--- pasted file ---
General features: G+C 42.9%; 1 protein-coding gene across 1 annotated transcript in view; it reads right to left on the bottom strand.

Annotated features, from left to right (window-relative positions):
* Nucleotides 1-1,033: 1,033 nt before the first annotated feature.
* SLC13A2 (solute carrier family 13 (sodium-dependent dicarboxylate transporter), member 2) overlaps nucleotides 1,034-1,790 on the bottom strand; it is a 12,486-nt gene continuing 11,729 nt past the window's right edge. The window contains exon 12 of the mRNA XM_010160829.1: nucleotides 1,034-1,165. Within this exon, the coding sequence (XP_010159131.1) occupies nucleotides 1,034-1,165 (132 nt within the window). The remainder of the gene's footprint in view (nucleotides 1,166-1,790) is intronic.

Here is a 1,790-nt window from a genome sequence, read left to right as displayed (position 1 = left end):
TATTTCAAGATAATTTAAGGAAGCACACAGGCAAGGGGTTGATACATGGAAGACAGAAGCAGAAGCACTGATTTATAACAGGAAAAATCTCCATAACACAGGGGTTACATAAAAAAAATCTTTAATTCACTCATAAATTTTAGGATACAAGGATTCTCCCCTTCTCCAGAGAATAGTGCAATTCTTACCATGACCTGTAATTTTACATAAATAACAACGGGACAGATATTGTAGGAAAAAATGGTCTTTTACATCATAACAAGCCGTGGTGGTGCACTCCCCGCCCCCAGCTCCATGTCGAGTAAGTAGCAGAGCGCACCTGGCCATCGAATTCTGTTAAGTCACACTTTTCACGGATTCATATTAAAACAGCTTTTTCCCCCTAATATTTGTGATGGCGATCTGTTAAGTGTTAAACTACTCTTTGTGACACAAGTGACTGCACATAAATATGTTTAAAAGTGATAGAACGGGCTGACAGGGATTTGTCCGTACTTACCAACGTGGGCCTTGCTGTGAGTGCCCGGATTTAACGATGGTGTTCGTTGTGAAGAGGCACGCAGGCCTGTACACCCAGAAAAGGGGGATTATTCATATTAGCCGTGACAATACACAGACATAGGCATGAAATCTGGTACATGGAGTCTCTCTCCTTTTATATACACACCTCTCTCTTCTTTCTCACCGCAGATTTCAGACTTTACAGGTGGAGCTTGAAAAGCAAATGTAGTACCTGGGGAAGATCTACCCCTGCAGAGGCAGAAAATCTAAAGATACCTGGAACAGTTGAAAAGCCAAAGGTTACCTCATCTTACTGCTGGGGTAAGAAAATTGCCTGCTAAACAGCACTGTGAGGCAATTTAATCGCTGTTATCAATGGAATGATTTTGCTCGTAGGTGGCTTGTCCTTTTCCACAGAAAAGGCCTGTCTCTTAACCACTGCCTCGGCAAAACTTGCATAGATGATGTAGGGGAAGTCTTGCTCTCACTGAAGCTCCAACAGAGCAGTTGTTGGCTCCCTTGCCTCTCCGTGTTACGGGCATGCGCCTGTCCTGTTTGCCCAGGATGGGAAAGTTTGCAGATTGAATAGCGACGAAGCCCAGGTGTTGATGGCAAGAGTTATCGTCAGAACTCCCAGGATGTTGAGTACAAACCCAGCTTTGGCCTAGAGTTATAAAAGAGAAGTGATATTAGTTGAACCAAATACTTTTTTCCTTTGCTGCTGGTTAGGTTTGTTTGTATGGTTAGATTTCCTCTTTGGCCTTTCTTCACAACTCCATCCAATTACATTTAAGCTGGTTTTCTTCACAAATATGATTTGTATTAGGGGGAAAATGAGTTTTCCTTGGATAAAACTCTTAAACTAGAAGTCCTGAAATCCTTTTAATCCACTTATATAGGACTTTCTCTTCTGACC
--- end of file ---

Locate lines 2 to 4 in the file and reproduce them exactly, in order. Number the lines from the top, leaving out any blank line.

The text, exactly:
Annotated features, from left to right (window-relative positions):
* Nucleotides 1-1,033: 1,033 nt before the first annotated feature.
* SLC13A2 (solute carrier family 13 (sodium-dependent dicarboxylate transporter), member 2) overlaps nucleotides 1,034-1,790 on the bottom strand; it is a 12,486-nt gene continuing 11,729 nt past the window's right edge. The window contains exon 12 of the mRNA XM_010160829.1: nucleotides 1,034-1,165. Within this exon, the coding sequence (XP_010159131.1) occupies nucleotides 1,034-1,165 (132 nt within the window). The remainder of the gene's footprint in view (nucleotides 1,166-1,790) is intronic.